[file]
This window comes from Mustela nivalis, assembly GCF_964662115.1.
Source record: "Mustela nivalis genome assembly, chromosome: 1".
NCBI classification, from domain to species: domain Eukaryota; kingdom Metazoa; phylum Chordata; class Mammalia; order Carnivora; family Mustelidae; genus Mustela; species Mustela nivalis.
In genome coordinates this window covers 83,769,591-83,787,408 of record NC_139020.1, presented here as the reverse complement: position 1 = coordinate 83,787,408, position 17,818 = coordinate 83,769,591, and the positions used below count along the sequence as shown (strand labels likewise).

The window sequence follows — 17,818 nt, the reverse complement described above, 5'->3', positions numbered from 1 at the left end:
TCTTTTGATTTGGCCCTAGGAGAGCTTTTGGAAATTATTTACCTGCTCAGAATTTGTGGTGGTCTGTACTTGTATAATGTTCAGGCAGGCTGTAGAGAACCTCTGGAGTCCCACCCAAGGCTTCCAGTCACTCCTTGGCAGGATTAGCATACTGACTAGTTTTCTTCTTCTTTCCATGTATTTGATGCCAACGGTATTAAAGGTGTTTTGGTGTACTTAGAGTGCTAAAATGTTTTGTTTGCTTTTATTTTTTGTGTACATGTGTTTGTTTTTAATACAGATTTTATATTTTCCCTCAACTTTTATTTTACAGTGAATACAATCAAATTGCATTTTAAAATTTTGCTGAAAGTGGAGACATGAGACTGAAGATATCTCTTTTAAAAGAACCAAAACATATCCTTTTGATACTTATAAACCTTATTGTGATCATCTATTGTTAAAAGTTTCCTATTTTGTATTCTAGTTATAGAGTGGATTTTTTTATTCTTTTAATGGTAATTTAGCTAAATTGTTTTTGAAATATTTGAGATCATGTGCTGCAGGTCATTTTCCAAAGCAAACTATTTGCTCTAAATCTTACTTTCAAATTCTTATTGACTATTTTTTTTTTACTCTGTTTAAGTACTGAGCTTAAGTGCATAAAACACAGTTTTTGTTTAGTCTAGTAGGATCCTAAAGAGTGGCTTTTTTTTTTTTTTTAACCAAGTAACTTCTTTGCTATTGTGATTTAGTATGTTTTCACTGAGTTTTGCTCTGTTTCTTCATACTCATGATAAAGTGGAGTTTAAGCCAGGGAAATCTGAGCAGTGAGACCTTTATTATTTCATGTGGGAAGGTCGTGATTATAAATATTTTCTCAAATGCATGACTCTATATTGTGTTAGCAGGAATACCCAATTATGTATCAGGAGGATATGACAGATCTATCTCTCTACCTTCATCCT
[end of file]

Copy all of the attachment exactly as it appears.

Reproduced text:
This window comes from Mustela nivalis, assembly GCF_964662115.1.
Source record: "Mustela nivalis genome assembly, chromosome: 1".
NCBI classification, from domain to species: domain Eukaryota; kingdom Metazoa; phylum Chordata; class Mammalia; order Carnivora; family Mustelidae; genus Mustela; species Mustela nivalis.
In genome coordinates this window covers 83,769,591-83,787,408 of record NC_139020.1, presented here as the reverse complement: position 1 = coordinate 83,787,408, position 17,818 = coordinate 83,769,591, and the positions used below count along the sequence as shown (strand labels likewise).

The window sequence follows — 17,818 nt, the reverse complement described above, 5'->3', positions numbered from 1 at the left end:
TCTTTTGATTTGGCCCTAGGAGAGCTTTTGGAAATTATTTACCTGCTCAGAATTTGTGGTGGTCTGTACTTGTATAATGTTCAGGCAGGCTGTAGAGAACCTCTGGAGTCCCACCCAAGGCTTCCAGTCACTCCTTGGCAGGATTAGCATACTGACTAGTTTTCTTCTTCTTTCCATGTATTTGATGCCAACGGTATTAAAGGTGTTTTGGTGTACTTAGAGTGCTAAAATGTTTTGTTTGCTTTTATTTTTTGTGTACATGTGTTTGTTTTTAATACAGATTTTATATTTTCCCTCAACTTTTATTTTACAGTGAATACAATCAAATTGCATTTTAAAATTTTGCTGAAAGTGGAGACATGAGACTGAAGATATCTCTTTTAAAAGAACCAAAACATATCCTTTTGATACTTATAAACCTTATTGTGATCATCTATTGTTAAAAGTTTCCTATTTTGTATTCTAGTTATAGAGTGGATTTTTTTATTCTTTTAATGGTAATTTAGCTAAATTGTTTTTGAAATATTTGAGATCATGTGCTGCAGGTCATTTTCCAAAGCAAACTATTTGCTCTAAATCTTACTTTCAAATTCTTATTGACTATTTTTTTTTTACTCTGTTTAAGTACTGAGCTTAAGTGCATAAAACACAGTTTTTGTTTAGTCTAGTAGGATCCTAAAGAGTGGCTTTTTTTTTTTTTTTAACCAAGTAACTTCTTTGCTATTGTGATTTAGTATGTTTTCACTGAGTTTTGCTCTGTTTCTTCATACTCATGATAAAGTGGAGTTTAAGCCAGGGAAATCTGAGCAGTGAGACCTTTATTATTTCATGTGGGAAGGTCGTGATTATAAATATTTTCTCAAATGCATGACTCTATATTGTGTTAGCAGGAATACCCAATTATGTATCAGGAGGATATGACAGATCTATCTCTCTACCTTCATCCT